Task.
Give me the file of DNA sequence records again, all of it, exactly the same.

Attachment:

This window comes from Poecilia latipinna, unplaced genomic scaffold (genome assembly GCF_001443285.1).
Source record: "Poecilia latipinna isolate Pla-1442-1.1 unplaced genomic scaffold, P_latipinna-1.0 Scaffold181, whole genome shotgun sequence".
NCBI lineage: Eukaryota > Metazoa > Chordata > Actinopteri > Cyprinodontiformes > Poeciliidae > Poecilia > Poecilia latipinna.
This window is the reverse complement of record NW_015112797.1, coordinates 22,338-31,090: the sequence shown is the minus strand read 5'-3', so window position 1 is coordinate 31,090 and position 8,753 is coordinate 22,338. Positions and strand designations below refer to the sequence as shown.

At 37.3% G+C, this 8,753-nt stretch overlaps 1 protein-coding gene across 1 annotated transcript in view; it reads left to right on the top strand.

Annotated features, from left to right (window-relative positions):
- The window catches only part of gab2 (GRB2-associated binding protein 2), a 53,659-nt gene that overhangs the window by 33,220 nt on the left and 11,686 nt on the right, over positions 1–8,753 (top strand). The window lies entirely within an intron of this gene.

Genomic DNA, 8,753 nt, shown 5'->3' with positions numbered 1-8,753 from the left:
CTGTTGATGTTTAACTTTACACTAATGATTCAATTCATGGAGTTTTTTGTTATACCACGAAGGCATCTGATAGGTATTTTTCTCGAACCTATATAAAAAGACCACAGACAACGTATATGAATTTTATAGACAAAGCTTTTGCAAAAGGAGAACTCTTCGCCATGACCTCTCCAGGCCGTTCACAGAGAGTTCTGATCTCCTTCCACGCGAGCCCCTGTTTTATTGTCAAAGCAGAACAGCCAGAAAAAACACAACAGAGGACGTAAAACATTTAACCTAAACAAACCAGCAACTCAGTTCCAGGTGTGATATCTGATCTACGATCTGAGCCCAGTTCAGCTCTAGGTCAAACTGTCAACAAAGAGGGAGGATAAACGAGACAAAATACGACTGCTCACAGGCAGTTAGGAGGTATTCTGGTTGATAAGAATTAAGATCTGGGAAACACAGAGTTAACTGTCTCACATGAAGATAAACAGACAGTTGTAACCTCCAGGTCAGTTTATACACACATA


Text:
This window comes from Poecilia latipinna, unplaced genomic scaffold (genome assembly GCF_001443285.1).
Source record: "Poecilia latipinna isolate Pla-1442-1.1 unplaced genomic scaffold, P_latipinna-1.0 Scaffold181, whole genome shotgun sequence".
NCBI lineage: Eukaryota > Metazoa > Chordata > Actinopteri > Cyprinodontiformes > Poeciliidae > Poecilia > Poecilia latipinna.
This window is the reverse complement of record NW_015112797.1, coordinates 22,338-31,090: the sequence shown is the minus strand read 5'-3', so window position 1 is coordinate 31,090 and position 8,753 is coordinate 22,338. Positions and strand designations below refer to the sequence as shown.

At 37.3% G+C, this 8,753-nt stretch overlaps 1 protein-coding gene across 1 annotated transcript in view; it reads left to right on the top strand.

Annotated features, from left to right (window-relative positions):
- The window catches only part of gab2 (GRB2-associated binding protein 2), a 53,659-nt gene that overhangs the window by 33,220 nt on the left and 11,686 nt on the right, over positions 1–8,753 (top strand). The window lies entirely within an intron of this gene.

Genomic DNA, 8,753 nt, shown 5'->3' with positions numbered 1-8,753 from the left:
CTGTTGATGTTTAACTTTACACTAATGATTCAATTCATGGAGTTTTTTGTTATACCACGAAGGCATCTGATAGGTATTTTTCTCGAACCTATATAAAAAGACCACAGACAACGTATATGAATTTTATAGACAAAGCTTTTGCAAAAGGAGAACTCTTCGCCATGACCTCTCCAGGCCGTTCACAGAGAGTTCTGATCTCCTTCCACGCGAGCCCCTGTTTTATTGTCAAAGCAGAACAGCCAGAAAAAACACAACAGAGGACGTAAAACATTTAACCTAAACAAACCAGCAACTCAGTTCCAGGTGTGATATCTGATCTACGATCTGAGCCCAGTTCAGCTCTAGGTCAAACTGTCAACAAAGAGGGAGGATAAACGAGACAAAATACGACTGCTCACAGGCAGTTAGGAGGTATTCTGGTTGATAAGAATTAAGATCTGGGAAACACAGAGTTAACTGTCTCACATGAAGATAAACAGACAGTTGTAACCTCCAGGTCAGTTTATACACACATA